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“Simplifications” in the Planning and Building Act (PBL) - A Political Rush Job? 

by Christian Härdgård and Christina Hellström

Published: June, 2014

Submission: June, 2014

 



On 2 July 2014, the new regulations regarding further building permit exemption measures will come into effect. Among the news is the opportunity to construct 25 m2 ancillary residential dwelling without requiring a building permit. However, the amendments are not entirely without controversy and have been met by strong criticism from several respondents.


In Bill 2013/14:127 New measures that can be implemented without requiring a building permit, the government proposed, a number of additional measures to the Planning and Building Act, which in future can be implemented without requiring a building permit. According to the Government, the purpose of the amendments is to simplify the framework so that the requirements for building permits are not imposed to an extent that is greater than what is justified on the basis of the public need to ensure the buildings are developed in a timely and sustainable manner. The new legislative amendments come into effect on 2 July 2014.


What actions do the new rules apply to?


The new regulations mean that the following measures, if they meet certain criteria, may be imple-mented without requiring building permission:


- that the erection of ancillary dwellings and ancillary buildings will be to a maximum of 25 m2 in connection to one and two family residential dwellings 

- that the erection of ancillary building will be up to a maximum of 15 m2 on one and two family residential dwellings

- that in one and two family residential dwellings there will be a maximum of two dormer windows, and

- that in a single residential family dwelling an additional dwelling will be furnished 


All actions, with the exception of the dormer windows, must now be reported to the Board of the Planning and Building Act instead.


Ancillary dwelling


Under the new provisions a new form of housing has emerged - the ancillary dwelling (or the sup-plementary residential unit as it has become known) - which may be erected adjacent to one or two family dwellings. The ancillary dwelling will also be able to constitute an ordinary ancillary building. The area is a maximum of 25 m2 and can be divided into several different forms of usage and buildings, e.g. residences and storage. The difference compared to today’s sheds, is that the ancillary dwellings may be used as permanent residences and also as a garage, storehouse or guesthouse.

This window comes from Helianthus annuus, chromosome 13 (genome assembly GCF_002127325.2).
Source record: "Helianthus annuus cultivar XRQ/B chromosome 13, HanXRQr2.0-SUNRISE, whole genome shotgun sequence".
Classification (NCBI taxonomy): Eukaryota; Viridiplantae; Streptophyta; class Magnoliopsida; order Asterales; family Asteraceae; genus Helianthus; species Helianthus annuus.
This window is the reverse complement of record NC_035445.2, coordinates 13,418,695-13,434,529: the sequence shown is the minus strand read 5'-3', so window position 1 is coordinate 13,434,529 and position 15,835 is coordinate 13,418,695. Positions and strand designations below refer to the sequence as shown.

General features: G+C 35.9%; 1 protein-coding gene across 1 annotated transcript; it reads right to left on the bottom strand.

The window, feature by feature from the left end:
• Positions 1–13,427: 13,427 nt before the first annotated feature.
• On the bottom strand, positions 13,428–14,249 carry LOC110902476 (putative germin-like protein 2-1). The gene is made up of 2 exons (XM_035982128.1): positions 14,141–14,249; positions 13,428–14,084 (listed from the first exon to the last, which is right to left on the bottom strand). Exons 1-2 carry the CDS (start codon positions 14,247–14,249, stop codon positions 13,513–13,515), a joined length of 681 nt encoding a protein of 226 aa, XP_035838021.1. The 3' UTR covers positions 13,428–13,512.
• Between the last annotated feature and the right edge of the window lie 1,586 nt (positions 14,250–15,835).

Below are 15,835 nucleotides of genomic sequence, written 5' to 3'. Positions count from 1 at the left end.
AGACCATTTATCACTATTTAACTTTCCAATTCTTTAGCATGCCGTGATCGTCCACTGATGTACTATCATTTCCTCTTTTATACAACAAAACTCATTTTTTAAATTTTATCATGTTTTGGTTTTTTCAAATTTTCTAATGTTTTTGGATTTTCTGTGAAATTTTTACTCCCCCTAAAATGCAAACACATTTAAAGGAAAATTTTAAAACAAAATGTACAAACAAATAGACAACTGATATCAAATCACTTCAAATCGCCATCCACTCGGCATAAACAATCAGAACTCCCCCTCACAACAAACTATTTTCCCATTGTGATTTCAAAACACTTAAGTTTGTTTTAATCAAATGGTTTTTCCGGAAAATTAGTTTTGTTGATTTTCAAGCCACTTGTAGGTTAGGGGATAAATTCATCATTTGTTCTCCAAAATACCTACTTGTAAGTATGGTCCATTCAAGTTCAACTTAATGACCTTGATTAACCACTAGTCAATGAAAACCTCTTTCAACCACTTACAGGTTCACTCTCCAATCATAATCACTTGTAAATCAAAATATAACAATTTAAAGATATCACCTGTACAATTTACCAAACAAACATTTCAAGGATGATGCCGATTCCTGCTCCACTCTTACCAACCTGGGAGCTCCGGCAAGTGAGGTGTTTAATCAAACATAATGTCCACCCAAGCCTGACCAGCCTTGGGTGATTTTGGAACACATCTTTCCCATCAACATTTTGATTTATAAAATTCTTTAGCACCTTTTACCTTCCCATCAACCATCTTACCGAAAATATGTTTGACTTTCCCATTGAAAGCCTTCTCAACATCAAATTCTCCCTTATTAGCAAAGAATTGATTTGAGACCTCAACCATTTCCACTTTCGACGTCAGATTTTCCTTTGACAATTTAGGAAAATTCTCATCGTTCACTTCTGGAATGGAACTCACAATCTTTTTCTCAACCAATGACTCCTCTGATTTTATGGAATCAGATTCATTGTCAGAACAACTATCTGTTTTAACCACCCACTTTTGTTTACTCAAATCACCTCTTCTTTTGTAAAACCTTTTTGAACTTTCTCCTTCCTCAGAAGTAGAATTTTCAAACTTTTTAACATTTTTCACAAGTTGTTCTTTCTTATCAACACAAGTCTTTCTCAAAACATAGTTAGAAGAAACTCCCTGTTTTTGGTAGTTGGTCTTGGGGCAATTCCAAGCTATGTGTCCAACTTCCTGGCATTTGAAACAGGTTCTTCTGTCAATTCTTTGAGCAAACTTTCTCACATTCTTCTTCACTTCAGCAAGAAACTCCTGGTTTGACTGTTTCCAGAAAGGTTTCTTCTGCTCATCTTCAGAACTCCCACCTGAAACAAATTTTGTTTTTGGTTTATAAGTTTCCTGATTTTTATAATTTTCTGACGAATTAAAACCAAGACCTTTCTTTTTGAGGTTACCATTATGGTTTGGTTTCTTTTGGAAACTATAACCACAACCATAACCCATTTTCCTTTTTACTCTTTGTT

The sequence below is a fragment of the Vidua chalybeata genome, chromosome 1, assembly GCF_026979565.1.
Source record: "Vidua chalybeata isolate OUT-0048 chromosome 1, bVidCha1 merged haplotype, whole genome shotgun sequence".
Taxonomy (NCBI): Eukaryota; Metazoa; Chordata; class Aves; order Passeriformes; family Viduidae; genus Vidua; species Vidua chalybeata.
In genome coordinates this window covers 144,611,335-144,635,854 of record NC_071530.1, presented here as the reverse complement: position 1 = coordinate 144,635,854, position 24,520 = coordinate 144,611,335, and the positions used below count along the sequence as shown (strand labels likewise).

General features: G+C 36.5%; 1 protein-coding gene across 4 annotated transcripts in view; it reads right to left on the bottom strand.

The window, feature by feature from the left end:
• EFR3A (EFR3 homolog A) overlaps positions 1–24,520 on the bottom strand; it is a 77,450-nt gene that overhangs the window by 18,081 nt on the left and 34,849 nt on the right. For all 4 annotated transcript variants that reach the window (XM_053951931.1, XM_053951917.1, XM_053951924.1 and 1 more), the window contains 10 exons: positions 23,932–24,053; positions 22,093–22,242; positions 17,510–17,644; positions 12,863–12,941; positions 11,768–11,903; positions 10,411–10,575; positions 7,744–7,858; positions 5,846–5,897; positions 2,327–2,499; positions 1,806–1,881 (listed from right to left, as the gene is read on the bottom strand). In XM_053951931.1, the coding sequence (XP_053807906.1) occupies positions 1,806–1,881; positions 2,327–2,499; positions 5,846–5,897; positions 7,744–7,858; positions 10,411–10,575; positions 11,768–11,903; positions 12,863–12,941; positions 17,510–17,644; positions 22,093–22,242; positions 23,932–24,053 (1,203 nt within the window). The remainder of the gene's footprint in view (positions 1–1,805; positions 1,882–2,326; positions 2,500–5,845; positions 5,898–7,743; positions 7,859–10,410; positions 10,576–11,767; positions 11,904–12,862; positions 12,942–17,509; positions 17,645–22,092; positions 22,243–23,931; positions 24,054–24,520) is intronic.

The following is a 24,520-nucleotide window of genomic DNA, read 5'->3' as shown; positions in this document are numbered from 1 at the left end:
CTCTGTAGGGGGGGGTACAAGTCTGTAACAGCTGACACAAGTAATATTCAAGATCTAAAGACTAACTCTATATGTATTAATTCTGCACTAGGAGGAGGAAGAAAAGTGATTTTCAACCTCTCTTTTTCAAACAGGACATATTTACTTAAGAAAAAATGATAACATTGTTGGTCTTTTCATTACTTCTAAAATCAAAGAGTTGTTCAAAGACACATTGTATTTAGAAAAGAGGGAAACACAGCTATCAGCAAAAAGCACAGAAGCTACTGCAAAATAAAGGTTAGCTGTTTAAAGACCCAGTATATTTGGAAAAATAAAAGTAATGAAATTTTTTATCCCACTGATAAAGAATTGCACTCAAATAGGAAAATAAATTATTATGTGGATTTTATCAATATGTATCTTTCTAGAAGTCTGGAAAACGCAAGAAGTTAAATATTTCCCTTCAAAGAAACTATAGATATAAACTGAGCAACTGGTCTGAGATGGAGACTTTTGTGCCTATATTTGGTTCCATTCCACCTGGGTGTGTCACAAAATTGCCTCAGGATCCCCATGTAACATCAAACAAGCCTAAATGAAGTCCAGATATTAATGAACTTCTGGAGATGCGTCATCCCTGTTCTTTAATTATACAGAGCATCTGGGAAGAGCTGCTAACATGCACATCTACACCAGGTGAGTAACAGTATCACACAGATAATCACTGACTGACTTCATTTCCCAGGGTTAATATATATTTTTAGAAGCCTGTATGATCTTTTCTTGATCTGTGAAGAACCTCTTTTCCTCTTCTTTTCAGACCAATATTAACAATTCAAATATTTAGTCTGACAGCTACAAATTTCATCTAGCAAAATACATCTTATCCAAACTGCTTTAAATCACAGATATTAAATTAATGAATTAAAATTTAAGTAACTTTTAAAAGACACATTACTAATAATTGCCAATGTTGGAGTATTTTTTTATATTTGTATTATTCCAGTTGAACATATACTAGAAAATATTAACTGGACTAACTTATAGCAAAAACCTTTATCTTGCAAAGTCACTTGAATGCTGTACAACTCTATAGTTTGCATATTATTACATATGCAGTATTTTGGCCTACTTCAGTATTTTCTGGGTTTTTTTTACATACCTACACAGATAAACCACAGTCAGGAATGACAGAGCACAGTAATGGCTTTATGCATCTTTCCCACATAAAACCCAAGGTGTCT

The ancillary dwellings may be erected to a maximum roof ridge height of 4 m. If the buildings are to be placed closer than 4.5 m to the boundary, any affected neighbours are required to approve it. With regards to railway lines, the buildings may not be erected closer than 30.0 m to the tracks the railways infrastructure administration approves it. Normally an ancillary dwelling may be erected even if it conflicts with existing zoning. 


Extensions


In future, planning permission will not be required in order for a one or two family residential dwell-ing that is being extended by a gross area of a maximum of 15 m2. The height of the extension must not exceed the roof ridge height on the existing dwelling. The extension may not be placed closer than 4.5 m to the boundary unless any affected neighbours have approved it. Normally an extension may be erected even if it is in conflict with existing zoning. 


Maximum of two dormer windows


For one or two family dwellings, the waiving of the requirement for a building permit will apply to the building of a maximum of two dormer window, even if it is in conflict with existing zoning. . If there is already one dormer window, the exemption from the requirement for a building permit will apply to only one dormer window. The exemption does not apply to residential dwellings that are already furnished with two or more dormer windows. The dormer windows may cover a maximum of half the roof and must not involve intervention with weight-bearing structures.


Furnishing an additional dwelling


A building permit will not be required in order for a single family dwelling to furnish an additional dwelling, e.g. at cellar level. Normally a new dwelling may be furnished even if it is in conflict with existing zoning. 


Requirements for building permits in certain cases


The municipality has the possibility of regulate measures for certain building permits in the zoning and development plan, despite the requirement for planning permission. This will apply also to the new measures. Furthermore, the building permits will also be required in future if the actions are to be taken on, in or at buildings from historical, cultural, environmental or an artistic point of view is particularly valuable or is included in such a settlement area. 


Processing the new measures


Deviation from the zoning and development plan